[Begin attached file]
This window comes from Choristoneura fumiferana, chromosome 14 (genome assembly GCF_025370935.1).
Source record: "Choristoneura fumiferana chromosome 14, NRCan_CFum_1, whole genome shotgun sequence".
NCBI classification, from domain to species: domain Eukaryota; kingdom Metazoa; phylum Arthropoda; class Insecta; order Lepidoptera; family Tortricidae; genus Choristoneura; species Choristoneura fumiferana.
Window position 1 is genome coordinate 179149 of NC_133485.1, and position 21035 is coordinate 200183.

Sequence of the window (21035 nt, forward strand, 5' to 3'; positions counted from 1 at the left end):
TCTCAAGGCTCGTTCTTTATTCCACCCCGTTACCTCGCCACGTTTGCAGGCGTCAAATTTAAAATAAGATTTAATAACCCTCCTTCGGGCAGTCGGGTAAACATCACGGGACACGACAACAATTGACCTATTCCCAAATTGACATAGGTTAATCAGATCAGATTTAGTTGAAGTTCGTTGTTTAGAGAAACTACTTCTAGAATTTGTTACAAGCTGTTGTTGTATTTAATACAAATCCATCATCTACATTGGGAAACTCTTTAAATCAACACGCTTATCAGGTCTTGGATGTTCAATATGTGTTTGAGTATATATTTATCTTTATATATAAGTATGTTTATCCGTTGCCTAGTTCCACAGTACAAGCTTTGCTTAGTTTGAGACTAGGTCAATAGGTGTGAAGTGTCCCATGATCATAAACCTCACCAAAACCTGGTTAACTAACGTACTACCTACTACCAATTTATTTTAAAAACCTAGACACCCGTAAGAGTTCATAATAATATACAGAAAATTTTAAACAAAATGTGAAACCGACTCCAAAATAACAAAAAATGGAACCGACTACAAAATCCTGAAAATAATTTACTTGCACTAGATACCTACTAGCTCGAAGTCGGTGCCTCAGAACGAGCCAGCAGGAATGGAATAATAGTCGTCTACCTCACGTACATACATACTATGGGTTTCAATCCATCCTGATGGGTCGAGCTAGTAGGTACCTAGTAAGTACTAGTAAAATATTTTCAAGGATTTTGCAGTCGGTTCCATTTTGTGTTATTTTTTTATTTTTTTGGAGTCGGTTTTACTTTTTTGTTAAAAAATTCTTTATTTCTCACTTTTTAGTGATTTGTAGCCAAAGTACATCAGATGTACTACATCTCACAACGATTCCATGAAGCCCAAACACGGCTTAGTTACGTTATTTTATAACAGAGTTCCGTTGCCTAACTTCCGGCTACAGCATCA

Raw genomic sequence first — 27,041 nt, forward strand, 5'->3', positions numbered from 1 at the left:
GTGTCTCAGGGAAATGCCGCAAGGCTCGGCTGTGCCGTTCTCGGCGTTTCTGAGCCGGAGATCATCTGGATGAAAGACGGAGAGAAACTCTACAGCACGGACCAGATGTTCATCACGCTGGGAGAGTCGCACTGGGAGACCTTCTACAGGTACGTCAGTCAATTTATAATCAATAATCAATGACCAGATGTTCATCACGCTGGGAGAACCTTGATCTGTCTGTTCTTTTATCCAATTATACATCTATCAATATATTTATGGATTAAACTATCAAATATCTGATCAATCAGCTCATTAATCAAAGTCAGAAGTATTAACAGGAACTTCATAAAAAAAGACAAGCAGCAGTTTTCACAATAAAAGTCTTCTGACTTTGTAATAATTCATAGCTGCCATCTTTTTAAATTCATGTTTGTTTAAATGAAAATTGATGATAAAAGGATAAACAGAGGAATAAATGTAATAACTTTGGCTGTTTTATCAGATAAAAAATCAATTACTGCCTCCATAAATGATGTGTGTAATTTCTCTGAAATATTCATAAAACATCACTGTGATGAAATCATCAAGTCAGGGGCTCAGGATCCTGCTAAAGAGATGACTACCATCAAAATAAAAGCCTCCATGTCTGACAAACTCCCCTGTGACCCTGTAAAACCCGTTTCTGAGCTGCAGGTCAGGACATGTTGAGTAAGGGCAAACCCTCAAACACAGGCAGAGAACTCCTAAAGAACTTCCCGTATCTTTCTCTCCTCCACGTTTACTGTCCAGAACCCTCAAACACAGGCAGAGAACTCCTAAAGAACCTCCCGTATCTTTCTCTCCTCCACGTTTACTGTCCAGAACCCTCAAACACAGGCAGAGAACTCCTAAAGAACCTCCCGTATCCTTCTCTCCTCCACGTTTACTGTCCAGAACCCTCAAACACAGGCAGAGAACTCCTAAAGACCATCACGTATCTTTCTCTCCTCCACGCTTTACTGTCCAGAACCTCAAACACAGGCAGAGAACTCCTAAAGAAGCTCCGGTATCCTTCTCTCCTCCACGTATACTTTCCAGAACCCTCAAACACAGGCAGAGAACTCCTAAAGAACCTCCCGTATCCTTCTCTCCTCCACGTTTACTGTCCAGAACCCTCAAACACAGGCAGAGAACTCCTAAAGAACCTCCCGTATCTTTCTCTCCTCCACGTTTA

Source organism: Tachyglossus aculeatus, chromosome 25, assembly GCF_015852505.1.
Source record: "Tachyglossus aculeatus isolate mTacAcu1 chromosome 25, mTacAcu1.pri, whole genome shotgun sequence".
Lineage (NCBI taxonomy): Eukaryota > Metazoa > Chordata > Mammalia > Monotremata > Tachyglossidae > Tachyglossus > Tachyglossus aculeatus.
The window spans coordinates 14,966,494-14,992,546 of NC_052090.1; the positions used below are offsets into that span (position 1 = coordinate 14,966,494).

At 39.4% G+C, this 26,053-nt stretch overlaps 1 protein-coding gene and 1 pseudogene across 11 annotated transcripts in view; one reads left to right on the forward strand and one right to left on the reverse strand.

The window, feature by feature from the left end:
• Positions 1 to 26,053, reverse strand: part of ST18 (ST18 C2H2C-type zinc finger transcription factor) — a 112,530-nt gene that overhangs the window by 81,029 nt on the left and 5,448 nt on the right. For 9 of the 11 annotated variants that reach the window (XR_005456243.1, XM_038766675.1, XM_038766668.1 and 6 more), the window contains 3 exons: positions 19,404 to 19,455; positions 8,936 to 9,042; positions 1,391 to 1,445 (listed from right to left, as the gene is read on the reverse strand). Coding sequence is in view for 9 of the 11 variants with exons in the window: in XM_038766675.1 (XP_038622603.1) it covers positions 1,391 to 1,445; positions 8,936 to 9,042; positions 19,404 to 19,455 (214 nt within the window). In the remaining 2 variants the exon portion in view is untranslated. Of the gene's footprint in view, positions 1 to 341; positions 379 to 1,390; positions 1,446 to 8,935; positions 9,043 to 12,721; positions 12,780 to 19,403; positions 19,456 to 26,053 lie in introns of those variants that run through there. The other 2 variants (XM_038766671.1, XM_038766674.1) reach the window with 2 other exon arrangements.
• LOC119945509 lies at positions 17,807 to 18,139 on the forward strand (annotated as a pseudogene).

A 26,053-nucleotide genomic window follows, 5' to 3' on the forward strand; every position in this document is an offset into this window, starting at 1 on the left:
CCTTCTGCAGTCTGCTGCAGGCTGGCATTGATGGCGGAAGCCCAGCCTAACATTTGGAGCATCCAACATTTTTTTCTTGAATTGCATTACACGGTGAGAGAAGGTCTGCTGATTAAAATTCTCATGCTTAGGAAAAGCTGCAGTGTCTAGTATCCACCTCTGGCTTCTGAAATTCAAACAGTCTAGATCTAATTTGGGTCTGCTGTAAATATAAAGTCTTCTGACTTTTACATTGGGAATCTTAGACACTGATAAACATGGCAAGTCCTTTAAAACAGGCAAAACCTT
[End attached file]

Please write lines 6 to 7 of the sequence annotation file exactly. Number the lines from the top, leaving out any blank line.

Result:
TCTCAAGGCTCGTTCTTTATTCCACCCCGTTACCTCGCCACGTTTGCAGGCGTCAAATTTAAAATAAGATTTAATAACCCTCCTTCGGGCAGTCGGGTAAACATCACGGGACACGACAACAATTGACCTATTCCCAAATTGACATAGGTTAATCAGATCAGATTTAGTTGAAGTTCGTTGTTTAGAGAAACTACTTCTAGAATTTGTTACAAGCTGTTGTTGTATTTAATACAAATCCATCATCTACATTGGGAAACTCTTTAAATCAACACGCTTATCAGGTCTTGGATGTTCAATATGTGTTTGAGTATATATTTATCTTTATATATAAGTATGTTTATCCGTTGCCTAGTTCCACAGTACAAGCTTTGCTTAGTTTGAGACTAGGTCAATAGGTGTGAAGTGTCCCATGATCATAAACCTCACCAAAACCTGGTTAACTAACGTACTACCTACTACCAATTTATTTTAAAAACCTAGACACCCGTAAGAGTTCATAATAATATACAGAAAATTTTAAACAAAATGTGAAACCGACTCCAAAATAACAAAAAATGGAACCGACTACAAAATCCTGAAAATAATTTACTTGCACTAGATACCTACTAGCTCGAAGTCGGTGCCTCAGAACGAGCCAGCAGGAATGGAATAATAGTCGTCTACCTCACGTACATACATACTATGGGTTTCAATCCATCCTGATGGGTCGAGCTAGTAGGTACCTAGTAAGTACTAGTAAAATATTTTCAAGGATTTTGCAGTCGGTTCCATTTTGTGTTATTTTTTTATTTTTTTGGAGTCGGTTTTACTTTTTTGTTAAAAAATTCTTTATTTCTCACTTTTTAGTGATTTGTAGCCAAAGTACATCAGATGTACTACATCTCACAACGATTCCATGAAGCCCAAACACGGCTTAGTTACGTTATTTTATAACAGAGTTCCGTTGCCTAACTTCCGGCTACAGCATCA

Raw genomic sequence first — 27,041 nt, forward strand, 5'->3', positions numbered from 1 at the left: